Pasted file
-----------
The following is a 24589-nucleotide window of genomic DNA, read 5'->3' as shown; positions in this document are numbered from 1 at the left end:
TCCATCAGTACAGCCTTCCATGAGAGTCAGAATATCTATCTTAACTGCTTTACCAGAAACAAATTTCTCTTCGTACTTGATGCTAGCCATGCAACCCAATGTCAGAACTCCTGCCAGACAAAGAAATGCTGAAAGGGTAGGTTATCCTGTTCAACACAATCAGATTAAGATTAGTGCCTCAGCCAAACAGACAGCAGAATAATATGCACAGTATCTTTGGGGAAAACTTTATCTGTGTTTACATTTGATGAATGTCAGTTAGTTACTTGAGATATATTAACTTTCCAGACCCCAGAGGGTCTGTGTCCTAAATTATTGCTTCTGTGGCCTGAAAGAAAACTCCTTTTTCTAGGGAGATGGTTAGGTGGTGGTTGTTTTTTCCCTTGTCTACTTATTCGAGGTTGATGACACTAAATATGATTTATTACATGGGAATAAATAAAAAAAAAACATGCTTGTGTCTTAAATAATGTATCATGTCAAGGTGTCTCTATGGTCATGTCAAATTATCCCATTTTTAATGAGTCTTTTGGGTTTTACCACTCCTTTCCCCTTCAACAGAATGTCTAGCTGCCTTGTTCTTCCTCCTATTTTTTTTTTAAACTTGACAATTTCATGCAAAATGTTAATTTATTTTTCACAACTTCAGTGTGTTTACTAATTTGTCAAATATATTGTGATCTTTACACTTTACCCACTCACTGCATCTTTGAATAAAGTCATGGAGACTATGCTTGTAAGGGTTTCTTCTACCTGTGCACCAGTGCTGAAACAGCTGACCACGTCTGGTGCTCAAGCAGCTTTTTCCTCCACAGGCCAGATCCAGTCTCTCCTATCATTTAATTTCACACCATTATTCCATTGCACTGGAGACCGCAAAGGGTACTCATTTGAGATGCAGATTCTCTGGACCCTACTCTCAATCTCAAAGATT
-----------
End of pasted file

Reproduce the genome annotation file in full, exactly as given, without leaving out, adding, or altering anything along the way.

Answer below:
The following is a 24589-nucleotide window of genomic DNA, read 5'->3' as shown; positions in this document are numbered from 1 at the left end:
TCCATCAGTACAGCCTTCCATGAGAGTCAGAATATCTATCTTAACTGCTTTACCAGAAACAAATTTCTCTTCGTACTTGATGCTAGCCATGCAACCCAATGTCAGAACTCCTGCCAGACAAAGAAATGCTGAAAGGGTAGGTTATCCTGTTCAACACAATCAGATTAAGATTAGTGCCTCAGCCAAACAGACAGCAGAATAATATGCACAGTATCTTTGGGGAAAACTTTATCTGTGTTTACATTTGATGAATGTCAGTTAGTTACTTGAGATATATTAACTTTCCAGACCCCAGAGGGTCTGTGTCCTAAATTATTGCTTCTGTGGCCTGAAAGAAAACTCCTTTTTCTAGGGAGATGGTTAGGTGGTGGTTGTTTTTTCCCTTGTCTACTTATTCGAGGTTGATGACACTAAATATGATTTATTACATGGGAATAAATAAAAAAAAAACATGCTTGTGTCTTAAATAATGTATCATGTCAAGGTGTCTCTATGGTCATGTCAAATTATCCCATTTTTAATGAGTCTTTTGGGTTTTACCACTCCTTTCCCCTTCAACAGAATGTCTAGCTGCCTTGTTCTTCCTCCTATTTTTTTTTTAAACTTGACAATTTCATGCAAAATGTTAATTTATTTTTCACAACTTCAGTGTGTTTACTAATTTGTCAAATATATTGTGATCTTTACACTTTACCCACTCACTGCATCTTTGAATAAAGTCATGGAGACTATGCTTGTAAGGGTTTCTTCTACCTGTGCACCAGTGCTGAAACAGCTGACCACGTCTGGTGCTCAAGCAGCTTTTTCCTCCACAGGCCAGATCCAGTCTCTCCTATCATTTAATTTCACACCATTATTCCATTGCACTGGAGACCGCAAAGGGTACTCATTTGAGATGCAGATTCTCTGGACCCTACTCTCAATCTCAAAGATT